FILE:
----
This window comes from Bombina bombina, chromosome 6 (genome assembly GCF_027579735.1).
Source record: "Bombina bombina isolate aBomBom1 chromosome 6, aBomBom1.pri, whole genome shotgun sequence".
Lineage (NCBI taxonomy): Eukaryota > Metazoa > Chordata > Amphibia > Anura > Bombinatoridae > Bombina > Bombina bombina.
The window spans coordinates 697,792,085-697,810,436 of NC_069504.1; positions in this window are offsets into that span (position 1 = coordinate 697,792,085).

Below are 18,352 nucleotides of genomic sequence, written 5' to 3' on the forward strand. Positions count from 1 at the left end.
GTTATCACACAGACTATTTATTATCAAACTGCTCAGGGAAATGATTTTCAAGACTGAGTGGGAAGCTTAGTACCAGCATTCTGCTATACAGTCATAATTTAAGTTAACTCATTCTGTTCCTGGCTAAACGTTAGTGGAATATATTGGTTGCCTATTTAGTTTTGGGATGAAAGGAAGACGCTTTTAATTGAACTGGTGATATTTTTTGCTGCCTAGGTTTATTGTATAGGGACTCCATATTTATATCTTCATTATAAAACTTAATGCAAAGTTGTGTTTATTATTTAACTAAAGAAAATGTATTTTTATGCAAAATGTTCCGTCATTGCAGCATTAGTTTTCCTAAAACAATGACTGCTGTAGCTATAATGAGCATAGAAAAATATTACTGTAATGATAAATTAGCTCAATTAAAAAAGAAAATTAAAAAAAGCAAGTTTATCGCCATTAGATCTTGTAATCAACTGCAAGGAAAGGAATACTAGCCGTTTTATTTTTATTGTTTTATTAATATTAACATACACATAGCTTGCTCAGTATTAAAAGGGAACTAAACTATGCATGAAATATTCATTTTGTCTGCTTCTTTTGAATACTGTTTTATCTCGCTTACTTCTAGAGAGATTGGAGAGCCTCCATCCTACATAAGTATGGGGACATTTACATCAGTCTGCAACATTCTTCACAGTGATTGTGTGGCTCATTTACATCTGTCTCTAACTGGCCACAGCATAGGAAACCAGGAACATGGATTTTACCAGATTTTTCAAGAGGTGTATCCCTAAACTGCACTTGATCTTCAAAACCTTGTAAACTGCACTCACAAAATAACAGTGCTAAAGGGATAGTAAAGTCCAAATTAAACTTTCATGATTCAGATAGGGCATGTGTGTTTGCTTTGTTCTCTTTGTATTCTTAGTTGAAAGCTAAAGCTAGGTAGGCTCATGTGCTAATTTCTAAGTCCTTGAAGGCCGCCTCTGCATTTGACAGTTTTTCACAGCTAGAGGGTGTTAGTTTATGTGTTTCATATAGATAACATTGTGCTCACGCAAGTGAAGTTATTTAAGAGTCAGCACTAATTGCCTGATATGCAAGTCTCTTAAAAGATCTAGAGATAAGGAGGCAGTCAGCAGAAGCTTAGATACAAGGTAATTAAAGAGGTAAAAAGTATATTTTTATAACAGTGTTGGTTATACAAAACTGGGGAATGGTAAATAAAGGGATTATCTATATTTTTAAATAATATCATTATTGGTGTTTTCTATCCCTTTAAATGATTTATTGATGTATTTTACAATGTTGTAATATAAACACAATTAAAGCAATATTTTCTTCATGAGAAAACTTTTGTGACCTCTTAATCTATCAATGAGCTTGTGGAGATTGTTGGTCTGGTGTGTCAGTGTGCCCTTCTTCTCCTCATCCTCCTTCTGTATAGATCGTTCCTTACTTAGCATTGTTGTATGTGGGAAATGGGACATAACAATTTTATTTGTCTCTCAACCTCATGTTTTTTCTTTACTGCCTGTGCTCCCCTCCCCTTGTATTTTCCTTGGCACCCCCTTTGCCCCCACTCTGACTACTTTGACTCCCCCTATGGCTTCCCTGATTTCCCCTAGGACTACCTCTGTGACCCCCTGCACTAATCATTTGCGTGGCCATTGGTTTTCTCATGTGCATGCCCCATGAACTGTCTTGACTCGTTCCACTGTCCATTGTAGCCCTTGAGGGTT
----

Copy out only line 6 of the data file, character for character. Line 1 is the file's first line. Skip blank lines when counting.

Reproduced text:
GTTATCACACAGACTATTTATTATCAAACTGCTCAGGGAAATGATTTTCAAGACTGAGTGGGAAGCTTAGTACCAGCATTCTGCTATACAGTCATAATTTAAGTTAACTCATTCTGTTCCTGGCTAAACGTTAGTGGAATATATTGGTTGCCTATTTAGTTTTGGGATGAAAGGAAGACGCTTTTAATTGAACTGGTGATATTTTTTGCTGCCTAGGTTTATTGTATAGGGACTCCATATTTATATCTTCATTATAAAACTTAATGCAAAGTTGTGTTTATTATTTAACTAAAGAAAATGTATTTTTATGCAAAATGTTCCGTCATTGCAGCATTAGTTTTCCTAAAACAATGACTGCTGTAGCTATAATGAGCATAGAAAAATATTACTGTAATGATAAATTAGCTCAATTAAAAAAGAAAATTAAAAAAAGCAAGTTTATCGCCATTAGATCTTGTAATCAACTGCAAGGAAAGGAATACTAGCCGTTTTATTTTTATTGTTTTATTAATATTAACATACACATAGCTTGCTCAGTATTAAAAGGGAACTAAACTATGCATGAAATATTCATTTTGTCTGCTTCTTTTGAATACTGTTTTATCTCGCTTACTTCTAGAGAGATTGGAGAGCCTCCATCCTACATAAGTATGGGGACATTTACATCAGTCTGCAACATTCTTCACAGTGATTGTGTGGCTCATTTACATCTGTCTCTAACTGGCCACAGCATAGGAAACCAGGAACATGGATTTTACCAGATTTTTCAAGAGGTGTATCCCTAAACTGCACTTGATCTTCAAAACCTTGTAAACTGCACTCACAAAATAACAGTGCTAAAGGGATAGTAAAGTCCAAATTAAACTTTCATGATTCAGATAGGGCATGTGTGTTTGCTTTGTTCTCTTTGTATTCTTAGTTGAAAGCTAAAGCTAGGTAGGCTCATGTGCTAATTTCTAAGTCCTTGAAGGCCGCCTCTGCATTTGACAGTTTTTCACAGCTAGAGGGTGTTAGTTTATGTGTTTCATATAGATAACATTGTGCTCACGCAAGTGAAGTTATTTAAGAGTCAGCACTAATTGCCTGATATGCAAGTCTCTTAAAAGATCTAGAGATAAGGAGGCAGTCAGCAGAAGCTTAGATACAAGGTAATTAAAGAGGTAAAAAGTATATTTTTATAACAGTGTTGGTTATACAAAACTGGGGAATGGTAAATAAAGGGATTATCTATATTTTTAAATAATATCATTATTGGTGTTTTCTATCCCTTTAAATGATTTATTGATGTATTTTACAATGTTGTAATATAAACACAATTAAAGCAATATTTTCTTCATGAGAAAACTTTTGTGACCTCTTAATCTATCAATGAGCTTGTGGAGATTGTTGGTCTGGTGTGTCAGTGTGCCCTTCTTCTCCTCATCCTCCTTCTGTATAGATCGTTCCTTACTTAGCATTGTTGTATGTGGGAAATGGGACATAACAATTTTATTTGTCTCTCAACCTCATGTTTTTTCTTTACTGCCTGTGCTCCCCTCCCCTTGTATTTTCCTTGGCACCCCCTTTGCCCCCACTCTGACTACTTTGACTCCCCCTATGGCTTCCCTGATTTCCCCTAGGACTACCTCTGTGACCCCCTGCACTAATCATTTGCGTGGCCATTGGTTTTCTCATGTGCATGCCCCATGAACTGTCTTGACTCGTTCCACTGTCCATTGTAGCCCTTGAGGGTT